$1.8M Federal Grant Helped D.C. Make Fruits and Vegetables Available at Work
(CNSNews.com) – The municipal government of Washington, D.C. received a $1.8 million federal Community Transformation Grant in 2012 to promote healthy lifestyles in the city.
Among the things the city would do with the money, as listed on its application, was increasing the "availability of fruit and vegetables to employees in their workplaces."
Administered through the Centers for Disease Control (CDC), the grant was awarded in September 2011, which is the beginning of fiscal year 2012.
According to the CDC, the grant is intended to target “approximately 445,000 residents living in the District of Columbia, focusing on racial/ethnic minority, low-income, medically underserved, and disabled communities.”
“The District of Columbia Department of Health proposes to implement environmental and infrastructure improvements to increase physical activity opportunities; reduce weight and improve nutrition; reduce tobacco use and secondhand smoke exposure; and improve chronic disease outcomes,” the CDC’s award announcement says.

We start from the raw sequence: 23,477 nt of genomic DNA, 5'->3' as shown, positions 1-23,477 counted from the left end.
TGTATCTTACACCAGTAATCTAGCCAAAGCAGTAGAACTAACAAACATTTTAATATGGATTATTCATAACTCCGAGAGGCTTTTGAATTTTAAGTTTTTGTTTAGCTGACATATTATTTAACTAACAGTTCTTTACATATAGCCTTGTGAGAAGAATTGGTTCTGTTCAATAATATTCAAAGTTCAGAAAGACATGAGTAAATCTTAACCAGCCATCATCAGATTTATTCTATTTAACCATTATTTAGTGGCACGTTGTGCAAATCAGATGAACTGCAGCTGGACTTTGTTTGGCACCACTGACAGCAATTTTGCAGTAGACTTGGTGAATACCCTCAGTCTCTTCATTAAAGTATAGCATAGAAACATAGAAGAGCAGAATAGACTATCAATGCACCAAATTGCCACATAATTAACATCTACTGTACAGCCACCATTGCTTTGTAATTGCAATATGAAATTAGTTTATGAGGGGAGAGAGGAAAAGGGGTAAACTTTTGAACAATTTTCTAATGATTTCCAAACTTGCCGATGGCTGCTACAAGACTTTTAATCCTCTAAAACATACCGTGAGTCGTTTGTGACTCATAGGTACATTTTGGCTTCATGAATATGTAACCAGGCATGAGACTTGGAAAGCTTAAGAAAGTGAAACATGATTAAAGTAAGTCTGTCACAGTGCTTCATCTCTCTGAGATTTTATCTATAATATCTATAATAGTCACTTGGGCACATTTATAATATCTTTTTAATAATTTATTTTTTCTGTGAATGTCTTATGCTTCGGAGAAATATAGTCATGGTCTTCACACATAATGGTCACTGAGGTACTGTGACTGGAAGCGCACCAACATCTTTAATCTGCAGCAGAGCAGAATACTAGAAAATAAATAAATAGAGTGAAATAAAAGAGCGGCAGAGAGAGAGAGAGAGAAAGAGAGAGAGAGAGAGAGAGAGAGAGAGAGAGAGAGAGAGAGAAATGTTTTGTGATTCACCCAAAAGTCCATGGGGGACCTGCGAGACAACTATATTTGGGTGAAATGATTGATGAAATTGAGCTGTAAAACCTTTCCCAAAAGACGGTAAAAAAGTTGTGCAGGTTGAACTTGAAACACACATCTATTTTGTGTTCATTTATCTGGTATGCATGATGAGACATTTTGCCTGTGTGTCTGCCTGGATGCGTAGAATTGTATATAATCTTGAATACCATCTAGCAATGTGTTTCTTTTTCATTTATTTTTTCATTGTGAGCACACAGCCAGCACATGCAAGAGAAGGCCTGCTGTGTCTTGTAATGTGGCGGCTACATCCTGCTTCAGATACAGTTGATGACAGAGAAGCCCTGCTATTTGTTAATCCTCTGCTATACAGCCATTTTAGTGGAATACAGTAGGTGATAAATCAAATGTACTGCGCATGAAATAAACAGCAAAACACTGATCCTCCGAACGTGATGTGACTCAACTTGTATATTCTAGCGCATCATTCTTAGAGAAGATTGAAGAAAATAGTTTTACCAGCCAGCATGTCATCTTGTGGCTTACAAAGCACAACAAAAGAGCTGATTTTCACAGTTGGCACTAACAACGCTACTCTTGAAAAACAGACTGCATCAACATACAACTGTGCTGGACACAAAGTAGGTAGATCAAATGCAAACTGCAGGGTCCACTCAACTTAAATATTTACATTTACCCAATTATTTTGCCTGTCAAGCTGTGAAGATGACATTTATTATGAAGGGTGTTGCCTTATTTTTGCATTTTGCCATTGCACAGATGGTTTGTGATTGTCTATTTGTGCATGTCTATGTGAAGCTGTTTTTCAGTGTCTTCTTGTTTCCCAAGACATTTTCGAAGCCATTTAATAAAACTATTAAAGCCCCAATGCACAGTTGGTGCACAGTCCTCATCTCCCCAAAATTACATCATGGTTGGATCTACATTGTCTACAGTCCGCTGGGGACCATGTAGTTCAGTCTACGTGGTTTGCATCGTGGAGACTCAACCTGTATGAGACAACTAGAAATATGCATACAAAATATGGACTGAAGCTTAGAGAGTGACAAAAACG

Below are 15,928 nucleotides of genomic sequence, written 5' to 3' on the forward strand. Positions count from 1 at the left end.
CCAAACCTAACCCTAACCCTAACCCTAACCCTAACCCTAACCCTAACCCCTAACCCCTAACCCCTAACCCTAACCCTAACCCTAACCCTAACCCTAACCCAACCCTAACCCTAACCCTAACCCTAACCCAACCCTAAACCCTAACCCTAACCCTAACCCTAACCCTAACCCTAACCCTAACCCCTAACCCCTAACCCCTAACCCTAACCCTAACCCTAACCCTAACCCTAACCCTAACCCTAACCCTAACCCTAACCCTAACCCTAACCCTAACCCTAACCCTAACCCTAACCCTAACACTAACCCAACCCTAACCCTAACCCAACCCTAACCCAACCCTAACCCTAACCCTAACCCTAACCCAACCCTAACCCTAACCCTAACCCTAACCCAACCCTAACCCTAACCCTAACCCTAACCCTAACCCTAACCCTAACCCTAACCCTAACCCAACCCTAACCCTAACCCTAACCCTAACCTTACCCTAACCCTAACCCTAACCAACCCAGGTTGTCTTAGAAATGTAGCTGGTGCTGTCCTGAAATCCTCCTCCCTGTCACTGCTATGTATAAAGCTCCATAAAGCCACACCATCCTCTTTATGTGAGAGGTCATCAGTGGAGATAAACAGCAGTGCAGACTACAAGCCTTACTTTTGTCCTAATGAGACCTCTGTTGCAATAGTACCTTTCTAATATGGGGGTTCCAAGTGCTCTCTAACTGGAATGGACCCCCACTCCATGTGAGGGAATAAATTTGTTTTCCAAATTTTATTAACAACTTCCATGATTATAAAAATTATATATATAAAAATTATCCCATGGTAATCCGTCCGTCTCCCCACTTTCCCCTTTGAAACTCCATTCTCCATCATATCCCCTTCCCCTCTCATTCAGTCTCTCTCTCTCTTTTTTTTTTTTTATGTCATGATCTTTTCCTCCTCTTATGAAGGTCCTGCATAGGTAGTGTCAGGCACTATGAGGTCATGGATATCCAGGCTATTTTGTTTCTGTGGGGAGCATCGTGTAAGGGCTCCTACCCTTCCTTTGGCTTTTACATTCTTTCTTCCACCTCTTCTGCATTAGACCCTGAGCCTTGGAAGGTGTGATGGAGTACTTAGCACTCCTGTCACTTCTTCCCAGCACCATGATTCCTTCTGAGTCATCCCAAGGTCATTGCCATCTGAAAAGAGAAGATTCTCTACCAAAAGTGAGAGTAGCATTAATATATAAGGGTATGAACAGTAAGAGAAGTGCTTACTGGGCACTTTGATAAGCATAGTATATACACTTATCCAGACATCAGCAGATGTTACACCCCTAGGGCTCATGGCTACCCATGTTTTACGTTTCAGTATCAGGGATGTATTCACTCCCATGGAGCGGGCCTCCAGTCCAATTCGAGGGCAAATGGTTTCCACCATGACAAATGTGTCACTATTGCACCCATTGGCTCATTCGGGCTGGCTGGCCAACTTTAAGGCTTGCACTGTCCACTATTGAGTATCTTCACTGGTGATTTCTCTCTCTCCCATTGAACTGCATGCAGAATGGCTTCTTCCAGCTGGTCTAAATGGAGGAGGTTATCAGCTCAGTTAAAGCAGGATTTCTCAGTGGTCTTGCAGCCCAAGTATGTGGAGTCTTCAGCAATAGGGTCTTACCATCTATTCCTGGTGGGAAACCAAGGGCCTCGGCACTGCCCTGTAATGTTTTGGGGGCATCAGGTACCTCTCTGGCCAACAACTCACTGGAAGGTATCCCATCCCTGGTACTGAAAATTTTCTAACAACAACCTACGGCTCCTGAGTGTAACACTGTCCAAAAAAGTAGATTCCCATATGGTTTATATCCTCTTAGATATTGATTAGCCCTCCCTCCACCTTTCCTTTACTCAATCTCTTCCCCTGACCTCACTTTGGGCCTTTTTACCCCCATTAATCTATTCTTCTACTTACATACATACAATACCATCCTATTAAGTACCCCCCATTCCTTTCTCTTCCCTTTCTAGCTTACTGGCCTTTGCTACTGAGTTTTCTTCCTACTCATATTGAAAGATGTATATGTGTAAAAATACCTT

D.C. also planned to use the money to “increase policies and practices to support breastfeeding in health care, community, workplaces, and learning and childcare settings,” according to its grant proposal.
Among the things D.C. plans to do to “reduce tobacco use” according to its grant application is “increase smoke-free multi-unit housing” and implement unnamed “Tobacco Free Living Innovative Proposals.”
It also plans to provide “menu labeling support” for restaurants – using federal funds to help restaurants defray the costs of providing new menus that list calorie counts and nutritional contents for customers.
D.C. also plans to use the federal funds to “increase the total number of physical activity opportunities implemented at school facilities, including daily recess, intramurals/physical activity clubs, and walk or bicycle to and from school.”
Under the heading of social and emotional wellness, the D.C. city government said it plans to “promote effective parenting practices” and “Increase adoption of comprehensive approaches to improve community design to enhance walking and bicycling and active transportation.”
One of the few things D.C. is not doing with its Community Transformation Grant, but that is allowed by the grant, is changing its zoning laws to limit fast-food restaurants or other establishments featuring “high calorie, high sodium, and low nutrition foods.”